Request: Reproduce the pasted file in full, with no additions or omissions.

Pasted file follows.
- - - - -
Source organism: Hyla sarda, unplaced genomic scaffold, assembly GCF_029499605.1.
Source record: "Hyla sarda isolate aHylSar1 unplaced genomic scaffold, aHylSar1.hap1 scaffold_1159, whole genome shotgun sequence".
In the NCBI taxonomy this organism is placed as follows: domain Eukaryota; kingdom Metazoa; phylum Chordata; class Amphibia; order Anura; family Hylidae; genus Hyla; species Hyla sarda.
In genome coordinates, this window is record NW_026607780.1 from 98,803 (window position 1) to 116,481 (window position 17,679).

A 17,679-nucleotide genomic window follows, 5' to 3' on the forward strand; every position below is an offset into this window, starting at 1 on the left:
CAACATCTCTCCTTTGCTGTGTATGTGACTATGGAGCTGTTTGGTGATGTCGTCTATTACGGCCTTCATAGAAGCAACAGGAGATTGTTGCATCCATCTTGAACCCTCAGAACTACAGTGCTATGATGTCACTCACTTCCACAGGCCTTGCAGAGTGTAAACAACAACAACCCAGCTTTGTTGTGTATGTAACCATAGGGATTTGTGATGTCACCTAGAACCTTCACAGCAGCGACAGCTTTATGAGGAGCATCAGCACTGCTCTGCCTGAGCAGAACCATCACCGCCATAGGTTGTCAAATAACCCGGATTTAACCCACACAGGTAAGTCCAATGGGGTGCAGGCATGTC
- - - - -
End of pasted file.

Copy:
Source organism: Hyla sarda, unplaced genomic scaffold, assembly GCF_029499605.1.
Source record: "Hyla sarda isolate aHylSar1 unplaced genomic scaffold, aHylSar1.hap1 scaffold_1159, whole genome shotgun sequence".
In the NCBI taxonomy this organism is placed as follows: domain Eukaryota; kingdom Metazoa; phylum Chordata; class Amphibia; order Anura; family Hylidae; genus Hyla; species Hyla sarda.
In genome coordinates, this window is record NW_026607780.1 from 98,803 (window position 1) to 116,481 (window position 17,679).

A 17,679-nucleotide genomic window follows, 5' to 3' on the forward strand; every position below is an offset into this window, starting at 1 on the left:
CAACATCTCTCCTTTGCTGTGTATGTGACTATGGAGCTGTTTGGTGATGTCGTCTATTACGGCCTTCATAGAAGCAACAGGAGATTGTTGCATCCATCTTGAACCCTCAGAACTACAGTGCTATGATGTCACTCACTTCCACAGGCCTTGCAGAGTGTAAACAACAACAACCCAGCTTTGTTGTGTATGTAACCATAGGGATTTGTGATGTCACCTAGAACCTTCACAGCAGCGACAGCTTTATGAGGAGCATCAGCACTGCTCTGCCTGAGCAGAACCATCACCGCCATAGGTTGTCAAATAACCCGGATTTAACCCACACAGGTAAGTCCAATGGGGTGCAGGCATGTC